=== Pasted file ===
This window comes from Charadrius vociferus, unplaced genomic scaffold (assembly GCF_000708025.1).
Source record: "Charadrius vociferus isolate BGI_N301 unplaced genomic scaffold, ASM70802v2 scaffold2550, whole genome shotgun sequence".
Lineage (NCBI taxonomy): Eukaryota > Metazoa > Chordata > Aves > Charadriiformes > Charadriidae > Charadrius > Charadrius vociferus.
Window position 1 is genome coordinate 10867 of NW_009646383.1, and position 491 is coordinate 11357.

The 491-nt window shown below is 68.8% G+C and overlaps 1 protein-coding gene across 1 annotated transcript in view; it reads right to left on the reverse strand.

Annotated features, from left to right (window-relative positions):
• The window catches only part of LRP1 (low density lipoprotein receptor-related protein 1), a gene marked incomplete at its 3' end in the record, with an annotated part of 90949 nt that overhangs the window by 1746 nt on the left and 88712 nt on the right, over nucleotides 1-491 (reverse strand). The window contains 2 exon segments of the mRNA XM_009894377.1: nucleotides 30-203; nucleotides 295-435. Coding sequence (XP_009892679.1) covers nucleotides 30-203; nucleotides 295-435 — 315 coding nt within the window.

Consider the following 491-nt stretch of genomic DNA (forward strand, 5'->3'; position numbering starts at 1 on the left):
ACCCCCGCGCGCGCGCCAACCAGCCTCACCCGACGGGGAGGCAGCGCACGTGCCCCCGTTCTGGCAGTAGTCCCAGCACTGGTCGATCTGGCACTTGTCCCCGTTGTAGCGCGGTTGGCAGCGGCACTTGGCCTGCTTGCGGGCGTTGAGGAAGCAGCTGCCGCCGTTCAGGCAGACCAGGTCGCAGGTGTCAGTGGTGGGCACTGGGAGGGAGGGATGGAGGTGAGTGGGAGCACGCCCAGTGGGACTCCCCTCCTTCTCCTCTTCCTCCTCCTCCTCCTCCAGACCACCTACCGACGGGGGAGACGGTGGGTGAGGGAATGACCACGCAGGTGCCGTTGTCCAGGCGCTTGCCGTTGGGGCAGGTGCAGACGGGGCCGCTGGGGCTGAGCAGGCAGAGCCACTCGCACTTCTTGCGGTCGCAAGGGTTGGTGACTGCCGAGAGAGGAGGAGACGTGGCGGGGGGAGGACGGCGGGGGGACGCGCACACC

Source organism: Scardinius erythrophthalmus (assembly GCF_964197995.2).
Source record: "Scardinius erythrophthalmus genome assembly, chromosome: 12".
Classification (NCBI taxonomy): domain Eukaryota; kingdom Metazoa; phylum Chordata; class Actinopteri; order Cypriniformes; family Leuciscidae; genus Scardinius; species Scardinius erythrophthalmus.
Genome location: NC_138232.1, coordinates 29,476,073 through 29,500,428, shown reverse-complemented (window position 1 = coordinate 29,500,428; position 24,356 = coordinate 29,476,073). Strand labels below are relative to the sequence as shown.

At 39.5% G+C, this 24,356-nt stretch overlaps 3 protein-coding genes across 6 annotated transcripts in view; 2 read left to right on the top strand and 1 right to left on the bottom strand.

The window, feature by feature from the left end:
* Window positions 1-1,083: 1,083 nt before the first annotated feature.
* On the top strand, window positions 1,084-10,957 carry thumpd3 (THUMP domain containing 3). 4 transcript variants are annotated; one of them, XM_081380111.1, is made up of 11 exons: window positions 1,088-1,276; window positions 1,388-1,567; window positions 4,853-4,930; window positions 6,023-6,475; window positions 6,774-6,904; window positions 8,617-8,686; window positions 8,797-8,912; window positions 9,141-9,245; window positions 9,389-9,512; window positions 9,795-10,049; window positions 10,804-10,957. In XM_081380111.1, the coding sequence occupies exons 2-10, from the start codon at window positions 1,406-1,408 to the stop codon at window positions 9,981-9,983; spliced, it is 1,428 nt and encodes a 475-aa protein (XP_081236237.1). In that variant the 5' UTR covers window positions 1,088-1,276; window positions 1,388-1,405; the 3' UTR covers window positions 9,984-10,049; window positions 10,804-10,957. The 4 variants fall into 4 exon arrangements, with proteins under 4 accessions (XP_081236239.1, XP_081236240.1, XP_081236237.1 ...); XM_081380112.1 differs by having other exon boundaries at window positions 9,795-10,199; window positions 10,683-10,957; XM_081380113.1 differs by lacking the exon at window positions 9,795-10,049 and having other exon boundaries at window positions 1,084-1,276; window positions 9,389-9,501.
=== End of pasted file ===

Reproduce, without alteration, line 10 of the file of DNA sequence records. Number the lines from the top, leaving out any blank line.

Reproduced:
Source organism: Scardinius erythrophthalmus (assembly GCF_964197995.2).